In October 2001, production of the specialised magnets that perform specific tasks, such as final focus, and injection and extraction of beams, was in full swing. The magnets would soon be installed in the eight “insertion regions” between the LHC’s arcs.
When the machine runs in collider mode, one should forget the lattice,” said Norbert Siegel. “Where it all happens is at the interaction points.” Siegel is leader of the CERN group responsible for Large Hadron Collider LHC superconducting magnets other than those of the machine’s main lattice. Like other accelerators and colliders, the LHC’s magnets can be divided into two categories. Lattice magnets keep protons on course and are responsible for maintaining stable circulating beams. The rest go by the name of insertion magnets, performing specific tasks such as final focus before collision, beam cleaning, injection and extraction.
For the LHC, the most complex insertion magnets are the eight so-called inner triplets that will squeeze the proton beams and bring them into collision in the centre of the four LHC experiments. The inner triplets are placed symmetrically at a distance of 23 m on either side of the interaction points, and each forms a cryogenic unit about 30 m long. They consist of four low-beta quadrupole magnets, so-named because their job is to minimize the beta-function, which is proportional to beam size, at the interaction point. Because of the special job they have to do and their proximity to the interaction points, the inner triplet magnets will be subject to unusually high heat loads. This means that a superfluid helium heat exchanger of unprecedented scale is required to keep them at their 1.9 K operating temperature.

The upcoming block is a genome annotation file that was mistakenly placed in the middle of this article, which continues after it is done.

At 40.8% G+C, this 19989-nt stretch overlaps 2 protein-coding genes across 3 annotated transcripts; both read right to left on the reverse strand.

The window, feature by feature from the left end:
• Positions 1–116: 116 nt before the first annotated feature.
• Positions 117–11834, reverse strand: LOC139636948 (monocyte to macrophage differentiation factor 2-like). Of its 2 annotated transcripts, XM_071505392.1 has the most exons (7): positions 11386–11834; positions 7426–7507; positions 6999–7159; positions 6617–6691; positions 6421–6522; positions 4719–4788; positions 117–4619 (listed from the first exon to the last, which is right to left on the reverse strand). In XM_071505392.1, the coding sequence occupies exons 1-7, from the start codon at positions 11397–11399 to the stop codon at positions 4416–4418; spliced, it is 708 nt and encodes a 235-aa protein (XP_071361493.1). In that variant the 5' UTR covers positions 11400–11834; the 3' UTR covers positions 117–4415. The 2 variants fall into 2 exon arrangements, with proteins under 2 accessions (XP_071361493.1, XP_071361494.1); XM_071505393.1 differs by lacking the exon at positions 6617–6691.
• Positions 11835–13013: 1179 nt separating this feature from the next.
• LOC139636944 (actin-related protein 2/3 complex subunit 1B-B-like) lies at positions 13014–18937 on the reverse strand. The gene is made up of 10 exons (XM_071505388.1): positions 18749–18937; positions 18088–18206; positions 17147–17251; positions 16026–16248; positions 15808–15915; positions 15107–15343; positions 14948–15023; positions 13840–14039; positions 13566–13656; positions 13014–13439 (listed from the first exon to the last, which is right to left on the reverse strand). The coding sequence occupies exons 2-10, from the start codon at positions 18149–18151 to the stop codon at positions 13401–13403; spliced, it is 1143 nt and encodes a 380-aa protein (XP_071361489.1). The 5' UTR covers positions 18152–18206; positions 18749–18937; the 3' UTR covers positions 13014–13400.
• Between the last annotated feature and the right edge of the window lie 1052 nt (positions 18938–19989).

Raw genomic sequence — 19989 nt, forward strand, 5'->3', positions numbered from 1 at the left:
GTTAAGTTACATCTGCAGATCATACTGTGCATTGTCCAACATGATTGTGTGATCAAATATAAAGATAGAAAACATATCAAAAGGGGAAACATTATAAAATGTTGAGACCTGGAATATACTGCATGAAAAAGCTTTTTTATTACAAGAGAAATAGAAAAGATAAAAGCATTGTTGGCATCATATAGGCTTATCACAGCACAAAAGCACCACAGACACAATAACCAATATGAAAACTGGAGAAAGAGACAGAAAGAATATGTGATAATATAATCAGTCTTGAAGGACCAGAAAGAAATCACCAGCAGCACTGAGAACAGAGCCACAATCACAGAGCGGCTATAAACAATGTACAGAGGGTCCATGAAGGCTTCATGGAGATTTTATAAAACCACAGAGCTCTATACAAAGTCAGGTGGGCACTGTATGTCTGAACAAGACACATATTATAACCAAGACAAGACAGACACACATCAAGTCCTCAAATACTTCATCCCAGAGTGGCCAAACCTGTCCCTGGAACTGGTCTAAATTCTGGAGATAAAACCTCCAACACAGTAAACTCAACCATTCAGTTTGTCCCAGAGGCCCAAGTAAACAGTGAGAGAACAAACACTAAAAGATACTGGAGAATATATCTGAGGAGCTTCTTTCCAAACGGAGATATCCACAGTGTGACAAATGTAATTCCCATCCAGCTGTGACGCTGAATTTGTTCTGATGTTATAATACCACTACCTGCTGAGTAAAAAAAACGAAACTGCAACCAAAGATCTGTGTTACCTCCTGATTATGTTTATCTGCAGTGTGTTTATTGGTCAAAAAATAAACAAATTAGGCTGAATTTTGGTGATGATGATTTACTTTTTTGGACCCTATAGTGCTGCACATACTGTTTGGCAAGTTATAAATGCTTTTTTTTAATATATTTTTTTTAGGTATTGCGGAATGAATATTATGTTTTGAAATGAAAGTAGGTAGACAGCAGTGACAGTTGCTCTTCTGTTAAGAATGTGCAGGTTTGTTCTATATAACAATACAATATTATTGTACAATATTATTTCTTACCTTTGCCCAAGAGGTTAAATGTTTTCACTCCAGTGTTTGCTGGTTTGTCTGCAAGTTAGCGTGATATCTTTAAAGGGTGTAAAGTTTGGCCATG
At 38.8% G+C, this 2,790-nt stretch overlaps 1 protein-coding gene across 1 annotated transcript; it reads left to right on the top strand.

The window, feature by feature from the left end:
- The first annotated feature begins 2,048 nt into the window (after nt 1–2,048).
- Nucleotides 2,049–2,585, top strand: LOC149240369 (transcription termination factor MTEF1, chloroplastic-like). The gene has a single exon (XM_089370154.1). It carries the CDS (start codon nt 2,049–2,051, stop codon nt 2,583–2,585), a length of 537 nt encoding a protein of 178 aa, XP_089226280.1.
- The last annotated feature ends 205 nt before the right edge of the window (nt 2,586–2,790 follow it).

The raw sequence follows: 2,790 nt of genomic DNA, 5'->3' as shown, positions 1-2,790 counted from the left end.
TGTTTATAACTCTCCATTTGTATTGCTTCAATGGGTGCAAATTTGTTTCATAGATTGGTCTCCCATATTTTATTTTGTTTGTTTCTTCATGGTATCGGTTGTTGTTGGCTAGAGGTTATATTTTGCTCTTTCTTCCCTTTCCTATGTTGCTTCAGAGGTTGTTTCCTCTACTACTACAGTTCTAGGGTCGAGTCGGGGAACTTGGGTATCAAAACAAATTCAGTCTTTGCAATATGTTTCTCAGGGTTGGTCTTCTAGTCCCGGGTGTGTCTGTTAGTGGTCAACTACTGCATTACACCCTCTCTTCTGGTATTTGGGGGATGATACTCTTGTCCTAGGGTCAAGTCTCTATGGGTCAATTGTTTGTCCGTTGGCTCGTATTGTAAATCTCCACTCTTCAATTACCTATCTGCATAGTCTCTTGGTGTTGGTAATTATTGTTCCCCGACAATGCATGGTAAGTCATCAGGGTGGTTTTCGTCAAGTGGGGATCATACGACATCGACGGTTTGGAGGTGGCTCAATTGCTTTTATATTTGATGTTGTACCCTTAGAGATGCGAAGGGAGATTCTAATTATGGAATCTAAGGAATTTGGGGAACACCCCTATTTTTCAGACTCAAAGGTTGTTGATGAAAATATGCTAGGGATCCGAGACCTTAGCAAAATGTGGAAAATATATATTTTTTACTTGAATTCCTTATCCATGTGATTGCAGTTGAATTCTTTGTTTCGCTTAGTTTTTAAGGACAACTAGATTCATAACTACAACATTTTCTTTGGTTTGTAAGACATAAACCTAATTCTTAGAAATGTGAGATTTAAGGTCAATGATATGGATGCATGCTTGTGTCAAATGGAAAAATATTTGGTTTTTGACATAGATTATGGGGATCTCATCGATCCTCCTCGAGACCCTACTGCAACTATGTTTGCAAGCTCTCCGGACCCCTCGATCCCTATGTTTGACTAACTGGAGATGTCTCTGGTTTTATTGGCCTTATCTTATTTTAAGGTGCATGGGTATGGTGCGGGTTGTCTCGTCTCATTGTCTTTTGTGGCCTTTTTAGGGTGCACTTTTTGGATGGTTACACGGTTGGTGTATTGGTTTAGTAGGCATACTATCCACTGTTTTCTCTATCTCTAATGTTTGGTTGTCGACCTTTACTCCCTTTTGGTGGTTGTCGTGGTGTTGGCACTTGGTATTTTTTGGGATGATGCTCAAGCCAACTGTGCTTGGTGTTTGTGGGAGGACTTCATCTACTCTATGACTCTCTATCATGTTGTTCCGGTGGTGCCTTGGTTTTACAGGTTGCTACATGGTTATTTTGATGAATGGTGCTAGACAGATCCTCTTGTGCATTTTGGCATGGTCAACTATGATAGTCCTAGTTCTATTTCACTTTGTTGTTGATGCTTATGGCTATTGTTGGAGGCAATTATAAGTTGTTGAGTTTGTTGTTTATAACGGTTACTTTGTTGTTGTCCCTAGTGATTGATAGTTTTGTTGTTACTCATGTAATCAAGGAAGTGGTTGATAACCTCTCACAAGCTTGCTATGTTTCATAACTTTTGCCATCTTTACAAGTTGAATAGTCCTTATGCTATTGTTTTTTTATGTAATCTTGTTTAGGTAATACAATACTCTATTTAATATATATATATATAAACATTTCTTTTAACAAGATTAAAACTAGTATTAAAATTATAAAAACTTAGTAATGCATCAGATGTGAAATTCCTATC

The inner triplets are being provided as part of the US and Japanese contributions to the LHC project. They will use two types of quadrupole, along with various corrector magnets that are being supplied by CERN. One type of quadrupole is being developed at Japan’s KEK laboratory, the other at the US Fermilab, which also has the task of integrating all of the components into their cryostats. After a successful development programme using short model magnets, full- size low-beta quadrupoles have been made and were tested in May.
The first piece of hardware built by the US–LHC project, which coordinates the US contribution to the accelerator, arrived at CERN from Fermilab last year (CERN Courier November 2000 p40). A heat exchanger test unit, it had the job of verifying the design of the inner triplet cooling system. Existing data on heat exchangers of this scale being scarce, the final inner triplet design had to wait until the test unit was put through its paces at CERN, one of the few places in the world with the capacity to provide superfluid helium at the necessary flow rate. With the tests reaching a successful conclusion, the design has now been frozen and inner triplet production started at Fermilab in July. The first inner triplet is scheduled to arrive at CERN by the end of 2002.